The Alphastream Game Design Blog
In our first article we talked about what downtime can do to revolutionize your game, opening up play and empowering characters to get involved with the campaign. In the second article in this series we covered how the rules of downtime have evolved, adding new elements. That article reviewed all of the downtime activities and provided a reference list you can download and use at the table.
Now we want to focus on how to run downtime so it engages the characters. Like many rules, they can be cold and mechanical, but we can also learn how to breathe life into them so they feel natural, dynamic, and engaging.
Here’s the scenario to avoid:
DM: “Tara, you said your character wants to do a pit fighting downtime activity. It takes a week. First check is a… [rolls 2d10+5]… DC 16 Strength (Athletics) check.”
Tara: “My barbarian Zanure gets a 17.”
DM: “Success! Now give me a DC… [rolls] 19 Dexterity (Acrobatics).”
Tara: [rolls] “She gets a 14. Darn, I fail.”
DM: “Now you can do an attack roll with a weapon or a Constitution check with a d12 bonus. DC is… [rolls]… 12.”
Tara: “I’ll go with Con. [rolls] I get a 15! Success!”
DM: “You win 50gp. Who else wants to do downtime?”
The above can be okay at times, but even mechanically focused players want a little drama. And, the whole point of downtime is to create interest and open up the campaign. Let’s look at a different way of doing this.
I think Chapter 2 of the Acquisitions Incorporated book has excellent guidance on running downtime. (I’m biased… I helped write it.) Those rules suggest ways to take a narrative approach. I add to that advice here.
Think In-Character and In-World: Our first guideline is to approach these worlds from the perspective of the campaign. Whenever possible, visualize the scenes and understand the characters and NPCs. This will in turn help you describe to players in a way they can visualize.
Establish Goals: When a character chooses an activity, make sure to ask and understand what the character is doing.
Tara: “I think my barbarian, Zanure, is going to go pit fighting.”
DM: “Cool. What are your motivations, and going in, how are you feeling about this?
Tara: “Hmm. I guess it’s less about the money for me. It’s the reputation. I’m feeling frustrated by what went down in that last dungeon and looking to show competitors that I’m a bad-ass. I want to be taken seriously, away from wizards and bards and the like.”
Now, players won’t always open up like that, but we can ask more questions and continue to feel out character motivations as the scene plays out. We can also turn to the character’s personality traits, ideals, bonds, and flaws for inspiration on how a scene can play out for a character. For example, if they have no compassion for the dead, being confronted by a dying foe in the ring could test that.
When we understand character goals, we are more prepared for improvising a scene. As with all things, we will get better at this with practice.
Take Notes: Let’s pause and state that most of us have flawed memories. If you will run downtime scenes for several characters, you want to take notes. Note what happened, note NPCs that were met, and particularly anything you can use as fuel for later events. In the example above, we make a note of the motivations, so we lean on that in future scenes, even if the character takes on different downtime activities. How cool would it be for the player if while on a visit to a library some young scholars come over and ask for autographs because she’s their favorite pit fighter, causing a ruckus in the library?
Set the Opening Scene: The Acquisitions Inc book stresses this step. We want to describe the scene, painting a picture the way a movie sets an establishing shot. This is your first chance to draw the player(s) in.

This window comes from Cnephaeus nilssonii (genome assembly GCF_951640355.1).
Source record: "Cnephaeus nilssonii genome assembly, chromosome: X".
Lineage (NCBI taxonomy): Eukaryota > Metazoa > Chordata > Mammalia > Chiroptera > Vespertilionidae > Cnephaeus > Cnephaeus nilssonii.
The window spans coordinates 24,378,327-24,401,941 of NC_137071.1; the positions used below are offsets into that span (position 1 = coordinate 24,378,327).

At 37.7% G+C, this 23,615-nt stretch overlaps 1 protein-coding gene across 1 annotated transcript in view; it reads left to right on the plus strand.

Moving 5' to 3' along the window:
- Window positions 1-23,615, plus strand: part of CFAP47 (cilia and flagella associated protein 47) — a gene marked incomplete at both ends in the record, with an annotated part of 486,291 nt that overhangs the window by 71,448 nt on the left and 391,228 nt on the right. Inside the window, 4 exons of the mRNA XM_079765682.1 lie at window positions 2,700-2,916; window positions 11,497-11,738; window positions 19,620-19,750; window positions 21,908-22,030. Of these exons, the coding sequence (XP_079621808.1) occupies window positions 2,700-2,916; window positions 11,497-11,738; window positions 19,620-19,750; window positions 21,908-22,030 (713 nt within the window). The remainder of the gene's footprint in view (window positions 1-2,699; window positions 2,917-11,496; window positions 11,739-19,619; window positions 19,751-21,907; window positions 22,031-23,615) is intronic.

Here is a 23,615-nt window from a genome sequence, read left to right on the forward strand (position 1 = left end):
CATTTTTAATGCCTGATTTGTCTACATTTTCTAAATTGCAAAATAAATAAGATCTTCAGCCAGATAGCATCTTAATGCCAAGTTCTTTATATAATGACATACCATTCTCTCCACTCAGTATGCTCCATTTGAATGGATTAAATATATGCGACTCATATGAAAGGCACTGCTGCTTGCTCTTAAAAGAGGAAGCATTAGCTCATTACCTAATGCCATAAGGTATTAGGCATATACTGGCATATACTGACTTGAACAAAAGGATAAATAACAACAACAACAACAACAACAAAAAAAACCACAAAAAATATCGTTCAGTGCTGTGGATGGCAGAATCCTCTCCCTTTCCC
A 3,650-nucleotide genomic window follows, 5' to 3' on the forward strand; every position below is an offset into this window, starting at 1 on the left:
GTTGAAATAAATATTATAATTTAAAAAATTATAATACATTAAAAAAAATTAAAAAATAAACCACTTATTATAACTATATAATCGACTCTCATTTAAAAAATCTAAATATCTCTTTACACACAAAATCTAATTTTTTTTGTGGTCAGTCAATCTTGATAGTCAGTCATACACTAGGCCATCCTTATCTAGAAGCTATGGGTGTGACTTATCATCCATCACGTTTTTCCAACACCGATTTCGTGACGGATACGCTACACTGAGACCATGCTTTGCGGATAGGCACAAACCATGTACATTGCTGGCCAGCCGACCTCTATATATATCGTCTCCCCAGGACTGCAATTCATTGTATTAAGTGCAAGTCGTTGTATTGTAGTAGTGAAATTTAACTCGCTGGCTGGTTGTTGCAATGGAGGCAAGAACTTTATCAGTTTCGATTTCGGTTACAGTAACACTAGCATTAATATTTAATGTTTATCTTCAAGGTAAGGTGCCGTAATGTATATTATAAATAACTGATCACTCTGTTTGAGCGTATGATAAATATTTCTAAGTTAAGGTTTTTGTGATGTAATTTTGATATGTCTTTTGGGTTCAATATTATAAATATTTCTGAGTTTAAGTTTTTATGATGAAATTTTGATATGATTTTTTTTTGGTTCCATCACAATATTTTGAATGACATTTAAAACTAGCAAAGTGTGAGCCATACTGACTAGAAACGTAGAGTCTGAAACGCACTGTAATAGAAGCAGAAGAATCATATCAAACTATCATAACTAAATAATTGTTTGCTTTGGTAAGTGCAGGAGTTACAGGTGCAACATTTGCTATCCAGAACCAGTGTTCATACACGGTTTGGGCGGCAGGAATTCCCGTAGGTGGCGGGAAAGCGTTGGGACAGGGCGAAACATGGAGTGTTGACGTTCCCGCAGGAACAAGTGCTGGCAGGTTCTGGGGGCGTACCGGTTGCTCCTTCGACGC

DM: “It’s a cold night as you head down the dark alley, following directions given to you by a gap-toothed urchin. It’s a hole in the wall, literally, with only a heavy black curtain serving as the door. Even from the outside you can hear drums beating and the chant of a crowd, calling out one word over and over again. Blood. Blood. Blood! Do you go inside?”
Tara: “Zanure shoves aside the curtain and enters.”
DM: “A cage fashioned from scraps of metal, wood, and even bone fills the center of the room from floor to ceiling. Crowds scream and trade bets as a Halfling with a nose ring and a Dwarf with a Mohawk trade bloody blows. Two toughs move to stop you… but they see your muscled form and relax. ‘No one talks about the pit, got it? Sign up with the Lord of the Pit over there.’ One of them points at a tall and muscled dark-skinned woman flanked by half-orc guards.”
Your scenes don’t have to be perfect. You get to add details. But the more you can make the scenes interesting and evocative, the better. Borrow from movies. Use the cage from the movie Mad Max: Beyond Thunderdome. Make the pit owner look like Tina Turner, or even Grace Jones. Use whatever comes to mind and lean into it. These are short scenes. If a personality doesn’t work, that’s fine… the memorable NPCs can keep showing up and the others can fade away.
Some tools can help you improvise. Mike Shea’s Return of the Lazy Dungeon Master is full of great ideas on running with low preparation. A lot of advice is out there on improvising as a DM. A list of NPC names can sure be helpful, as can a map of the area (whether a city or wilderness). A list of NPC personalities and quirks, as found in the Dungeon Master’s Guide, can be useful. Chapter 4 of the DMG is full of tables you can use, and you can roll some up beforehand to use for downtime activities.
Control When the Dice Start: The point of roleplaying is to have fun. You as DM get to decide when the actual activity starts. Maybe Tara decides her barbarian wants to talk to a few people. Maybe she wants to learn about the Lord of the Pit and the different combatants. Maybe she just wants to jump in the pit. Feel free to slow things down or speed up. “Have a drink with me first,” or “You came to the pit for a reason, right? Get in there and fight Gorg and we can talk later.” It’s up to you and the player(s).
Ability Check Scenes: When the time feels right, it’s time for the action. With practice you can heighten things, making it interesting, regardless of the scene.
DM: “The cage door closes and it’s you and the Dwarf, Gorg. He moves around you, testing you. And then he comes in, swinging furiously! I need a Strength (Athletics) check for you! The DC is… [rolls] 16!”
Tara: [rolls, getting a 17] “Zanure takes a few steps back at first, but then she gets the hang of it. Uppercut! Haymaker, I’m pressing the dwarf back!”